Saracens disgrace is very bad news for their Euro rivals
Saracens have a unique selling point.
The Champions of Europe have been the target of venomous vilification and, in some regards, they wouldn't have it any other way.
The groundwork for their success has been built on the type of siege mentality that only Connacht could match.
The Western Province has generated emotion out of being the destination for cast-off characters from Leinster, Munster and Ulster, the Irish after-thought until Pat Lam forged a new identity the only way anyone can, through winning.
In contrast, owner Nigel Wray has always branded Saracens as different, in a better-than-everyone-else way, the luxurious mid-season sunshine breaks posted to show the rest of England how they love to bask in their glory.
But, different can be dangerous.
It can make you a target for those in authority and those with the resources to pound at the truth of your financial mechanism when, truth be known, there could well be other culprits out there doing the same without the pay-off of trophies.
Where is the headline in hunting down the Premiership strugglers or the mid-table mediocre?
No, it is always about going after the biggest, fattest cats.
The Saracens brotherhood has just been given another reason to rage against the machine, to add another layer of solidarity underneath their cloak of camaraderie.
"Teams want to beat us because we are the champions," said their England international Alex Lozowski.
"What has happened this month has made the target on our back a little bigger.
"It is something we can deal with."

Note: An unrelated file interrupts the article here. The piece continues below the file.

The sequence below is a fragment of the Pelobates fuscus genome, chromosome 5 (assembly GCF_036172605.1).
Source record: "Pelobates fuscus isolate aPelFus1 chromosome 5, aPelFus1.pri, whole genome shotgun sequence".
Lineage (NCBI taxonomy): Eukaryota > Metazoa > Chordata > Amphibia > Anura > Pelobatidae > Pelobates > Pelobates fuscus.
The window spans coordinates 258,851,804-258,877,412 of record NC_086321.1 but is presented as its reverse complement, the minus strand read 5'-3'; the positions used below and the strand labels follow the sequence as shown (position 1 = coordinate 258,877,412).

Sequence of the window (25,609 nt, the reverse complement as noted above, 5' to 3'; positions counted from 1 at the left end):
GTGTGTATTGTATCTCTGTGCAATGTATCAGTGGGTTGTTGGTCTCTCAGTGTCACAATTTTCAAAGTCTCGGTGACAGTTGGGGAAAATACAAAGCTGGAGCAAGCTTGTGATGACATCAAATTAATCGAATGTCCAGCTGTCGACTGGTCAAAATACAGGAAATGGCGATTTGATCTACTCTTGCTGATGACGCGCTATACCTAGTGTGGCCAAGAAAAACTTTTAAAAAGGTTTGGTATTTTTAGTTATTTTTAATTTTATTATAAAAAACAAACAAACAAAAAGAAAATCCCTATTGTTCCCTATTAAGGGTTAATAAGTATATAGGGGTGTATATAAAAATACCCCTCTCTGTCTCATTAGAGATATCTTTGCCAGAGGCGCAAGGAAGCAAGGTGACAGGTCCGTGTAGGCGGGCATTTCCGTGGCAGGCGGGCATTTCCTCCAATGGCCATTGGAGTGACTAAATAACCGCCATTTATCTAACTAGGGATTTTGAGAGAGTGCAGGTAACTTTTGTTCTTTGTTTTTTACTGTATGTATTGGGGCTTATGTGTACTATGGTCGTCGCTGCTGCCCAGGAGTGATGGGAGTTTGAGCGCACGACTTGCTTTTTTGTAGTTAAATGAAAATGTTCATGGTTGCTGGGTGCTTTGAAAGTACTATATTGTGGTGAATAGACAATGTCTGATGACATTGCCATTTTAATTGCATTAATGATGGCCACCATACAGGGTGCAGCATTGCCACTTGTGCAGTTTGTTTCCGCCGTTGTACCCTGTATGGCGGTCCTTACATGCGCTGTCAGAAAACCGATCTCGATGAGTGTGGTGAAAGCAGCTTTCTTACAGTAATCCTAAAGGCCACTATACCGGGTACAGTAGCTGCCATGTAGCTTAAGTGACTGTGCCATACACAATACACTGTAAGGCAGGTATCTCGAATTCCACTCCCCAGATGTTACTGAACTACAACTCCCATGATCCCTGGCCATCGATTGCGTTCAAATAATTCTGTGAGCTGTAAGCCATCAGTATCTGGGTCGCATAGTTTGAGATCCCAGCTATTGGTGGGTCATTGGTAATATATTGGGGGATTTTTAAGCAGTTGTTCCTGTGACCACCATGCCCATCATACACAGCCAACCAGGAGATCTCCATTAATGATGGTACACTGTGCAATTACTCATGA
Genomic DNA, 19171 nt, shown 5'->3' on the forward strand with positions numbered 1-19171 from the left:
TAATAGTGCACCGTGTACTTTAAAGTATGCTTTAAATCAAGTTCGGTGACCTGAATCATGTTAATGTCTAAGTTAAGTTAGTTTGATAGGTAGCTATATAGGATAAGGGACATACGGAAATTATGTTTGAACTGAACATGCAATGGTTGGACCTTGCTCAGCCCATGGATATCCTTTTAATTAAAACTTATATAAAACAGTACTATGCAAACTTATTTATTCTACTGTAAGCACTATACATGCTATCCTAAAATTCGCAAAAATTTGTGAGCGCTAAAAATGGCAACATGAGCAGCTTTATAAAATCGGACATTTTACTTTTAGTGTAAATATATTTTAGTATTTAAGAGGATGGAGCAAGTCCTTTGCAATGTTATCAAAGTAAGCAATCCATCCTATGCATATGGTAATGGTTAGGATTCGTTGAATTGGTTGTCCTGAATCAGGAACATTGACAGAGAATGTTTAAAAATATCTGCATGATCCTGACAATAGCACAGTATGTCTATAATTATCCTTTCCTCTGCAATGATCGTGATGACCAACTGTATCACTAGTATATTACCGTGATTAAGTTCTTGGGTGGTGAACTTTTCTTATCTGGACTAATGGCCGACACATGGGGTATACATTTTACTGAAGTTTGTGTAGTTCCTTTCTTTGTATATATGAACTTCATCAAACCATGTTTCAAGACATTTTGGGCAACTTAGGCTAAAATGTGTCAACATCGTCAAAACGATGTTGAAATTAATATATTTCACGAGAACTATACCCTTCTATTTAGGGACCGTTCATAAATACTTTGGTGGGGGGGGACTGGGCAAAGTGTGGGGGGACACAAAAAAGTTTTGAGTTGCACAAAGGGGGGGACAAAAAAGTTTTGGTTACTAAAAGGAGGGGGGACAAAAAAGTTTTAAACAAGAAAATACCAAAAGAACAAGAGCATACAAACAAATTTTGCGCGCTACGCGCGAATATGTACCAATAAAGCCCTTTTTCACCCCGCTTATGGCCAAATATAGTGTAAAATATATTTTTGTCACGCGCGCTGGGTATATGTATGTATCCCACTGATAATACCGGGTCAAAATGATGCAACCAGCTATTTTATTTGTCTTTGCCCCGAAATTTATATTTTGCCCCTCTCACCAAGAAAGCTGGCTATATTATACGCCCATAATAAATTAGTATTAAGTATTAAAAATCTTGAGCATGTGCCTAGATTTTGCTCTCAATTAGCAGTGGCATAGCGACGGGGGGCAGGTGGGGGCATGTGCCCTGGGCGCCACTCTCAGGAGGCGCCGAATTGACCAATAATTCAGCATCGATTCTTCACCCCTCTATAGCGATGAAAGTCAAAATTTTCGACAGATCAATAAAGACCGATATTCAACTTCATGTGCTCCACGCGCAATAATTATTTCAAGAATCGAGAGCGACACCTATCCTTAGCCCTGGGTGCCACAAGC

The record-breaking fine, north of £5 million, and 35-point deduction are probably going to be bad news for the Irish provinces in Europe.
Take the Premiership. Saracens have been found guilty, pending an appeal, for exceeding the salary cap of £7 million in the last three seasons.
In 2016/2017, they ended the regular season in third place on 77 points behind Wasps and Exeter Chiefs.
Applying the sanction of 35 points, they would have dropped to 42 points, enough for ninth, safe from relegation.
In 2017/2018, they gathered in the same number of points, second to Exeter, which would have left them on 42 points, for ninth place again.
Last season, Sarries were able to accumulate 78 points, second again to Exeter, dropping to 10th were the deduction factored in.
Projecting forward, it is highly unlikely they will be relegated from the Premiership, but also nigh on impossible that they can make the semi-finals.
Therefore, the Champions Cup stands alone as the one trophy within their reach this season.
Saracens financial irregularities have made them vulnerable in the Premiership, but only added to their motivation in Europe.
In addition, the only way they can qualify for next season's elite European competition is to win it outright, for the fourth time in five seasons, joining Leinster and Toulouse at the head of the title table.
Saracens have already indicated they will leave their six World Cup final starters out of the argument with Racing 92 in Paris on Sunday.
This is a reflection of the depth of the squad they have bought and the graduates from the best Academy in England.
After all, Owen Farrell, Maro Itoje, Jamie George, Mako and Billy Vunipola have only ever played for Saracens, Elliot Daly the odd man out in this regard.
"Ever since I have been here, we have been universally disliked," said Lozowski, signed from London Irish.
"We are proud of what we achieved last season and we are not going to lie down and give the Champions Cup away."
Better again, Saracens will not have to cope with the drain of fighting on two fronts at the business end of the season, although they completed the Champions Cup-Premiership League double last season.
As long as they can negotiate the Pool stage, it should be easier to plot that familiar path to the final in Marseille next May.